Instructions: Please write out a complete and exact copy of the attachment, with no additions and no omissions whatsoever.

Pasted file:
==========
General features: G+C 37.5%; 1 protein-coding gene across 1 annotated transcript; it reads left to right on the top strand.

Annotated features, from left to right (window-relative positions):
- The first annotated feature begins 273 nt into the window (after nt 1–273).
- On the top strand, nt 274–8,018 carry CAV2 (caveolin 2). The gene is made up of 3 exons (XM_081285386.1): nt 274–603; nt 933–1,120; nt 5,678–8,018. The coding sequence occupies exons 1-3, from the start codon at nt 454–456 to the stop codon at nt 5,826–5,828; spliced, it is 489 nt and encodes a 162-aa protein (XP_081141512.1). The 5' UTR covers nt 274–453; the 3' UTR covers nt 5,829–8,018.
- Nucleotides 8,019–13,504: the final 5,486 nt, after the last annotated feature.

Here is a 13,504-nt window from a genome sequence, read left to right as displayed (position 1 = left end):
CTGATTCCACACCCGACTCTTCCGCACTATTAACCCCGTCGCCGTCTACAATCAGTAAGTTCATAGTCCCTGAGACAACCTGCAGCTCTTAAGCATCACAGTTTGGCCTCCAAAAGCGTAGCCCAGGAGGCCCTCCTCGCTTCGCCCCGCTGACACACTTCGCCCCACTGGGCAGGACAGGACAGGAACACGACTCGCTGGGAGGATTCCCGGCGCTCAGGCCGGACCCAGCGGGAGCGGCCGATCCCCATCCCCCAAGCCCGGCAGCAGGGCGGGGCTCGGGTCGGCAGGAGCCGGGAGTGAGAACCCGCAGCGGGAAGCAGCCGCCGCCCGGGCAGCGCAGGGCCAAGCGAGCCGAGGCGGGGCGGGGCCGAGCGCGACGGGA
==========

General features: G+C 37.5%; 1 protein-coding gene across 1 annotated transcript; it reads left to right on the top strand.

Annotated features, from left to right (window-relative positions):
- The first annotated feature begins 273 nt into the window (after nt 1–273).
- On the top strand, nt 274–8,018 carry CAV2 (caveolin 2). The gene is made up of 3 exons (XM_081285386.1): nt 274–603; nt 933–1,120; nt 5,678–8,018. The coding sequence occupies exons 1-3, from the start codon at nt 454–456 to the stop codon at nt 5,826–5,828; spliced, it is 489 nt and encodes a 162-aa protein (XP_081141512.1). The 5' UTR covers nt 274–453; the 3' UTR covers nt 5,829–8,018.
- Nucleotides 8,019–13,504: the final 5,486 nt, after the last annotated feature.

Here is a 13,504-nt window from a genome sequence, read left to right as displayed (position 1 = left end):
CTGATTCCACACCCGACTCTTCCGCACTATTAACCCCGTCGCCGTCTACAATCAGTAAGTTCATAGTCCCTGAGACAACCTGCAGCTCTTAAGCATCACAGTTTGGCCTCCAAAAGCGTAGCCCAGGAGGCCCTCCTCGCTTCGCCCCGCTGACACACTTCGCCCCACTGGGCAGGACAGGACAGGAACACGACTCGCTGGGAGGATTCCCGGCGCTCAGGCCGGACCCAGCGGGAGCGGCCGATCCCCATCCCCCAAGCCCGGCAGCAGGGCGGGGCTCGGGTCGGCAGGAGCCGGGAGTGAGAACCCGCAGCGGGAAGCAGCCGCCGCCCGGGCAGCGCAGGGCCAAGCGAGCCGAGGCGGGGCGGGGCCGAGCGCGACGGGA